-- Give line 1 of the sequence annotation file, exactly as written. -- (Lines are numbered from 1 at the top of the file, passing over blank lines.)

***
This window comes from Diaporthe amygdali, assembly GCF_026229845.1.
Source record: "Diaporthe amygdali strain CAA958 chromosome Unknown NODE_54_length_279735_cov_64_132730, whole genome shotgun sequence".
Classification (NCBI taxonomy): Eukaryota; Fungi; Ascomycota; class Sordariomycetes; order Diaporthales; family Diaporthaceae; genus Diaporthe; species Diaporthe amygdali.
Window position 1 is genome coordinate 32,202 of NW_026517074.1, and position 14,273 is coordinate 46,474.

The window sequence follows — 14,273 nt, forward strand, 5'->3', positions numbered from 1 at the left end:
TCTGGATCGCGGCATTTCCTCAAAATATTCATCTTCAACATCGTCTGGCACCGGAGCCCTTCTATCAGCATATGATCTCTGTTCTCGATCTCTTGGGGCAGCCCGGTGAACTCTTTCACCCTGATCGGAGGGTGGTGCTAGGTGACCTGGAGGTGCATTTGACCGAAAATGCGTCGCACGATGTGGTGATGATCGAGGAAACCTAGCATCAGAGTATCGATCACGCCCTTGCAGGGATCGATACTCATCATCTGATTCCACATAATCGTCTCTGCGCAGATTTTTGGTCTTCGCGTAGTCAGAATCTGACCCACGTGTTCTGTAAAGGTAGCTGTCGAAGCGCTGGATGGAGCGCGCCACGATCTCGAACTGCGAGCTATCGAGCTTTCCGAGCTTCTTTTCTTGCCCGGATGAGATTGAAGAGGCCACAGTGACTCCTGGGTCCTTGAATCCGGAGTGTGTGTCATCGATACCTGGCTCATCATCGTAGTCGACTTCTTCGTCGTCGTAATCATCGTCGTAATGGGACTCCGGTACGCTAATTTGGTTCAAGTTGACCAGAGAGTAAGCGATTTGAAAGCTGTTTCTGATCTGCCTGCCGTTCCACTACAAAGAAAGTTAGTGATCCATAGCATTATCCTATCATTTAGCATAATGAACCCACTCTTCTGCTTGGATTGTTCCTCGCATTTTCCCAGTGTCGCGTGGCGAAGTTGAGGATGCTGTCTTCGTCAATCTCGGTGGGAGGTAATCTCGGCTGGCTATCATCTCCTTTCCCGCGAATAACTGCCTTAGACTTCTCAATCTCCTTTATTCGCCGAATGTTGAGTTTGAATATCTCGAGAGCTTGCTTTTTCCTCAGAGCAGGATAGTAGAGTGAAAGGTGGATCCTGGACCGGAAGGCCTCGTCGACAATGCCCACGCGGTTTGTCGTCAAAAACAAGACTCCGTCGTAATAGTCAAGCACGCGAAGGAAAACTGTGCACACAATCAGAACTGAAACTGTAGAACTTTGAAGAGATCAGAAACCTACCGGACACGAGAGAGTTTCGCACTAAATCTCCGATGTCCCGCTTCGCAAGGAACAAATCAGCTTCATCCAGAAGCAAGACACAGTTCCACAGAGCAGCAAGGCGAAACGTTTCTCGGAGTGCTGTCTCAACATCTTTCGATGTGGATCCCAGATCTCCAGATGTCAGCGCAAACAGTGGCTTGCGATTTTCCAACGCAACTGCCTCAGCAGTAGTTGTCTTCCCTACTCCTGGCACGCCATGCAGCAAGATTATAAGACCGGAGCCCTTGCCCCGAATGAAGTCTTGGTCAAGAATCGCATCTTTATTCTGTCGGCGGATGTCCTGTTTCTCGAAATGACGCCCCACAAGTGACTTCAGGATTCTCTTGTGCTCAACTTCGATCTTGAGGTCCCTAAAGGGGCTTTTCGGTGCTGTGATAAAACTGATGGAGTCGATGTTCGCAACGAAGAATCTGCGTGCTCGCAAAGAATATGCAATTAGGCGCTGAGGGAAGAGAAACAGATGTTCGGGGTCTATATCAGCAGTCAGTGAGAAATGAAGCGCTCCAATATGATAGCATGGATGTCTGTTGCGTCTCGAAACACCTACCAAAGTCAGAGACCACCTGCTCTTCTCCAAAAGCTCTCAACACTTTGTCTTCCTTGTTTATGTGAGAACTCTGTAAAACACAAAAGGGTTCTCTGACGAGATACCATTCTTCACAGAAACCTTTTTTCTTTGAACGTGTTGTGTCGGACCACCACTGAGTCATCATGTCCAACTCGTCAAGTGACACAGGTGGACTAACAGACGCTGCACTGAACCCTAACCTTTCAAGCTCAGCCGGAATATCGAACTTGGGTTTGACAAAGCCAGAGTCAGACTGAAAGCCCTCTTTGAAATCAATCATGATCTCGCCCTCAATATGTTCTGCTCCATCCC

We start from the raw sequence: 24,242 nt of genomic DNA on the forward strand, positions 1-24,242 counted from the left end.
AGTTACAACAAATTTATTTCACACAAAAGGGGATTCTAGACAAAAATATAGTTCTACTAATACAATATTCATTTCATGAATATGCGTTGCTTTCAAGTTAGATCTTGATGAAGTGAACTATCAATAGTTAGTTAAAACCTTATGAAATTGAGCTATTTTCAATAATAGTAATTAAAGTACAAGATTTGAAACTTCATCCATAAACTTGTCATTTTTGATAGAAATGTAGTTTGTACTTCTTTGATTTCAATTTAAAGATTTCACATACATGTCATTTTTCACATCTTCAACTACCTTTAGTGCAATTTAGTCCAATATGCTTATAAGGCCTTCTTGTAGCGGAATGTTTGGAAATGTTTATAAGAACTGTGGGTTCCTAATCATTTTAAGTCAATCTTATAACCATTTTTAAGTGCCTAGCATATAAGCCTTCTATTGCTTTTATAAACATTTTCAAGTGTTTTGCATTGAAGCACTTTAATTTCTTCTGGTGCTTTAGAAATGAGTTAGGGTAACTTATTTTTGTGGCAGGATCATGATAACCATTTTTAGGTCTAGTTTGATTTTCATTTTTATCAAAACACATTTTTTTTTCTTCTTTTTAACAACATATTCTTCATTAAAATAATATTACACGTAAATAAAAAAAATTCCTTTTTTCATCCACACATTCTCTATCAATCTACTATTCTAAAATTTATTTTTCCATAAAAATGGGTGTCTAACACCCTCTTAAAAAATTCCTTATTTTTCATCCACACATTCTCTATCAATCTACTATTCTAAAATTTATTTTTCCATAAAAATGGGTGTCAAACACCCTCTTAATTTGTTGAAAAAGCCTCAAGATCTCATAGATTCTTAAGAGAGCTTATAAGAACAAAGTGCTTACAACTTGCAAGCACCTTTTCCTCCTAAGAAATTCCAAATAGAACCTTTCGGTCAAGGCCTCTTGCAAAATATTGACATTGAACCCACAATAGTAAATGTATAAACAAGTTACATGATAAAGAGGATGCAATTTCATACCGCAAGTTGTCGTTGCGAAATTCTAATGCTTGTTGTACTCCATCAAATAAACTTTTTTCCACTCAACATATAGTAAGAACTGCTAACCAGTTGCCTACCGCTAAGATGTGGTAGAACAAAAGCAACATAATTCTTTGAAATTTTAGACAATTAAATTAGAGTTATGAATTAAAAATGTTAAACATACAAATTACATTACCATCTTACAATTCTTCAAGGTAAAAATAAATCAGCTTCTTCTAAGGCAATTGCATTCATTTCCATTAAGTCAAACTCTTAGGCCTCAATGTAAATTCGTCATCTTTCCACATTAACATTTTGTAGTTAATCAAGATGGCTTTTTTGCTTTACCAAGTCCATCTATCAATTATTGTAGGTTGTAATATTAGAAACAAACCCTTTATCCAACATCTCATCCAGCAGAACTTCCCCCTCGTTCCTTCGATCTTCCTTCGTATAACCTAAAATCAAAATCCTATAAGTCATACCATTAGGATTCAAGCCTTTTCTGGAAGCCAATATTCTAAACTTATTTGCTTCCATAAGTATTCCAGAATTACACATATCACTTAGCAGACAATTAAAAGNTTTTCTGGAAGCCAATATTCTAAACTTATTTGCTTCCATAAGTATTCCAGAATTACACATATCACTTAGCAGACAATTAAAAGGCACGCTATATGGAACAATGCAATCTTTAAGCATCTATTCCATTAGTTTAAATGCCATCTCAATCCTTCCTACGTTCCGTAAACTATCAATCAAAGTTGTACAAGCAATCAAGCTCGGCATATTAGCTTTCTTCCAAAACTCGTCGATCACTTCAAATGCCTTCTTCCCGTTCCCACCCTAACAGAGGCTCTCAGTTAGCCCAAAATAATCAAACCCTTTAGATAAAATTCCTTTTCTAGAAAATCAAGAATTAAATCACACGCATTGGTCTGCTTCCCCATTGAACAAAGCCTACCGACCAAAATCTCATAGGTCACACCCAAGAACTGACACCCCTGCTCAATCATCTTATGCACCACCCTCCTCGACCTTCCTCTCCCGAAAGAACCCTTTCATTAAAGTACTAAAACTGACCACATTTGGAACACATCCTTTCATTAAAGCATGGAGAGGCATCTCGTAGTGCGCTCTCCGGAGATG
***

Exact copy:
This window comes from Diaporthe amygdali, assembly GCF_026229845.1.